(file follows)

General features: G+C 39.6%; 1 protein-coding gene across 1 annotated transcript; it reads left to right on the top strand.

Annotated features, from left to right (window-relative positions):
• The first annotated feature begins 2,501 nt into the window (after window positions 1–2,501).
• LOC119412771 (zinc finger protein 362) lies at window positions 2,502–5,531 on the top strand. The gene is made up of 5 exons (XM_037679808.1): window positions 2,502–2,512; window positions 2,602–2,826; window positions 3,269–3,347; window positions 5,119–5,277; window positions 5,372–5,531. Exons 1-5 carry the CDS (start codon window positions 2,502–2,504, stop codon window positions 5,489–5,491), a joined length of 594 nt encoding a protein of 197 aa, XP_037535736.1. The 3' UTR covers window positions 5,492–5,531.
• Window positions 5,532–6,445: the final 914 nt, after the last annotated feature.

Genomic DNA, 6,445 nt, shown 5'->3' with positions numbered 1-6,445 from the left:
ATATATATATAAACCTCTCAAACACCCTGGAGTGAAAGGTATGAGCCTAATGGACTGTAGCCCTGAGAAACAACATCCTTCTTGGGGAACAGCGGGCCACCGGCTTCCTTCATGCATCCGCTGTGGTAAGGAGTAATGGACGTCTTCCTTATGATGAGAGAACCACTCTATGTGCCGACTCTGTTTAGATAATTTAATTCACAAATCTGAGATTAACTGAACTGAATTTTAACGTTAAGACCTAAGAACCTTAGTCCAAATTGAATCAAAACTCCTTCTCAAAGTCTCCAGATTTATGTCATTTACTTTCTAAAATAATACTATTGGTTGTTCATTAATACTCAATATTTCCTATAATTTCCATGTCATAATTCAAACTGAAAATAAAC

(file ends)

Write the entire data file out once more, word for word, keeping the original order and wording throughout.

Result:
General features: G+C 39.6%; 1 protein-coding gene across 1 annotated transcript; it reads left to right on the top strand.

Annotated features, from left to right (window-relative positions):
• The first annotated feature begins 2,501 nt into the window (after window positions 1–2,501).
• LOC119412771 (zinc finger protein 362) lies at window positions 2,502–5,531 on the top strand. The gene is made up of 5 exons (XM_037679808.1): window positions 2,502–2,512; window positions 2,602–2,826; window positions 3,269–3,347; window positions 5,119–5,277; window positions 5,372–5,531. Exons 1-5 carry the CDS (start codon window positions 2,502–2,504, stop codon window positions 5,489–5,491), a joined length of 594 nt encoding a protein of 197 aa, XP_037535736.1. The 3' UTR covers window positions 5,492–5,531.
• Window positions 5,532–6,445: the final 914 nt, after the last annotated feature.

Genomic DNA, 6,445 nt, shown 5'->3' with positions numbered 1-6,445 from the left:
ATATATATATAAACCTCTCAAACACCCTGGAGTGAAAGGTATGAGCCTAATGGACTGTAGCCCTGAGAAACAACATCCTTCTTGGGGAACAGCGGGCCACCGGCTTCCTTCATGCATCCGCTGTGGTAAGGAGTAATGGACGTCTTCCTTATGATGAGAGAACCACTCTATGTGCCGACTCTGTTTAGATAATTTAATTCACAAATCTGAGATTAACTGAACTGAATTTTAACGTTAAGACCTAAGAACCTTAGTCCAAATTGAATCAAAACTCCTTCTCAAAGTCTCCAGATTTATGTCATTTACTTTCTAAAATAATACTATTGGTTGTTCATTAATACTCAATATTTCCTATAATTTCCATGTCATAATTCAAACTGAAAATAAAC